“The state of the city is strong,” Mayor Joe Ganim said in an April 2 speech before the Bridgeport Chamber of Commerce. And while the presentation held at the University of Bridgeport’s John J. Cox Student Center was presented as “The Mayor’s Annual Address to the Business Community,” it was difficult not to detect Ganim’s preparation for a re-election bid as he trotted out an inventory of recent and upcoming construction projects while omitting several thorny problems that burden Connecticut’s largest city.
Frank Borres, the president of the Bridgeport Chamber of Commerce, introduced the mayor and alluded to his unsuccessful attempt last year to secure the Democratic nomination for governor. “Sometimes, the second mouse gets the cheese,” Borres said, a not-so-subtle reference to the struggles facing Gov. Ned Lamont, who soundly defeated Ganim in the Democratic gubernatorial primary.
Ganim served as mayor from 1993 to 2003 before being forced out of office on corruption charges that resulted in a seven-year prison term, only to return in a dramatic comeback in the 2015 election, and he acknowledged his lengthy and often controversial presence in municipal politics as “Bridgeport’s second-longest serving mayor after Jasper McLevy, some say the most entertaining mayor since P.T. Barnum.” Ganim also played a political trump card to highlight the final year of his current term.
“Last week I delivered my budget to the city council,” he said. “We will cut taxes for the first time in 12 years.”
Ganim recalled a number of commercial real estate projects that took place during his current term, including the Cherry Street Lofts multifamily complex, the arrival of the Harlan Haus beer hall and Vinnie Brand’s Stress Factory Comedy Club within the McLevy Square Development and the creation of 1,800 residential units in the downtown neighborhood.
He also dubbed the upcoming Harbor Yard Amphitheater as “one of the most exciting developments happening anywhere” while envisioning a maritime magnet at the Steel Point area where “people from all over will stop here in their boats in Bridgeport Harbor” to take advantage of “the closest deep water marina of its kind next to New York City.”
He reported that Exact Capital, the New York City-based developer on the North End project seeking to reopen the long-dormant Majestic and Poli Palace theaters and the neighboring Savoy Hotel while building two new adjacent residential towers, was moving forward on this effort after failing to meet a December 2018 deadline to have initial financing in place.
“They have made substantial progress and remain on track to secure financing for the first $50 million phase one of this overall $400 million project,” he said.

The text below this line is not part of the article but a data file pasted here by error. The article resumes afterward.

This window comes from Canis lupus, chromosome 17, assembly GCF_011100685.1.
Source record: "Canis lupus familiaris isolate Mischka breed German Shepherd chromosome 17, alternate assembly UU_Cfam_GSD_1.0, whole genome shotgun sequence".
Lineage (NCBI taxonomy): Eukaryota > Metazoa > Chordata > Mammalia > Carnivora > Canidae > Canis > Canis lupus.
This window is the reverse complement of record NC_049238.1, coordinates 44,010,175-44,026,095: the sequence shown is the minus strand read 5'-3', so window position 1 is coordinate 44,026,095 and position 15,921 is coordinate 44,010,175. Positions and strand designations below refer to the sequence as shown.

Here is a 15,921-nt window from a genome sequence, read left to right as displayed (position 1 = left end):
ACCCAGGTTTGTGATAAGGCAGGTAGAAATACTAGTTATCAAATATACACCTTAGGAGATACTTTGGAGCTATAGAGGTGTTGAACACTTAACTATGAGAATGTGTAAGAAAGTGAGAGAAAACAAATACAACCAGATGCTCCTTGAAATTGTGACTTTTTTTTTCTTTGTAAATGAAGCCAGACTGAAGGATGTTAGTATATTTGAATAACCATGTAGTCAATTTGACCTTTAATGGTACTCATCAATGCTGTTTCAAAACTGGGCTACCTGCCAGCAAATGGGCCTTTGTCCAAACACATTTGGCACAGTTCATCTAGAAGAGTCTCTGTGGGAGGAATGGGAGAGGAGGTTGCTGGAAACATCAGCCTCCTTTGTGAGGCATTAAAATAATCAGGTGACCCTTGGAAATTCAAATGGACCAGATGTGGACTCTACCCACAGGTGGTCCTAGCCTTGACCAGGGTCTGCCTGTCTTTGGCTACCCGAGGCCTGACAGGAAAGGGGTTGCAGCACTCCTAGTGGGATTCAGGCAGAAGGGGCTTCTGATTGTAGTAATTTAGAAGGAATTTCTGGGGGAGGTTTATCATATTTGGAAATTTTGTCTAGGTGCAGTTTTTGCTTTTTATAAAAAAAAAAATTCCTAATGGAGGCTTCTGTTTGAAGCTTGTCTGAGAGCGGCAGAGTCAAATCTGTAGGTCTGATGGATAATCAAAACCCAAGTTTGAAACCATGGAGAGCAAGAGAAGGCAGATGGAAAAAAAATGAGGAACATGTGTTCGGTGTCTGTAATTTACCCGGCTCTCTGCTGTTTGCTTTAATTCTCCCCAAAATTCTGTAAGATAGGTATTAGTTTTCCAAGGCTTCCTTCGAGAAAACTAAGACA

Ganim also stated the long-defunct Congress Street Bridge project was finally in motion.
“The $25 million needed for this project is finally in place,” he said. “I hope we can walk across the bridge next year or, better yet, pull another Barnumesque stunt like we did at Stratford Avenue Bridge back in 1998 and ride an elephant across.”
However, the mayor’s speech was also notable by what was not acknowledged. There was no mention of the recently released draft of the city’s 10-year master plan, which found Bridgeport residents have a median household income of $43,137 that is less than half of the Fairfield County average of $90,123, along with a 22.1 percent poverty rate that is significantly higher than the overall county’s 8.6 percent.
He also omitted mention of percolating plans to attract commercial airline service to the city-owned Igor Sikorsky Memorial Airport, which carries a half-million-dollar operating deficit and saw the end of commercial flights in the mid-1990s in his initial mayoralty tenure.
While Ganim noted his efforts to increase the ranks of the city’s police force and to diversify hiring in emergency services departments, he did not talk about last month’s internal affairs report by the Bridgeport Police Department that found 17 police officers and two civilian detention officers engaged in serious misconduct in responding to a house party in October 2017.
Two of the officers named in the internal affairs report committed suicide before the findings were released to the public, and the story gave Bridgeport unwelcome national news attention while straining the police department’s already-tense relationship with many residents.
Ganim insisted he would renew his focus on improving the quality of life for Bridgeport’s residents and business community, adding that “holding taxes down is a priority of this administration.”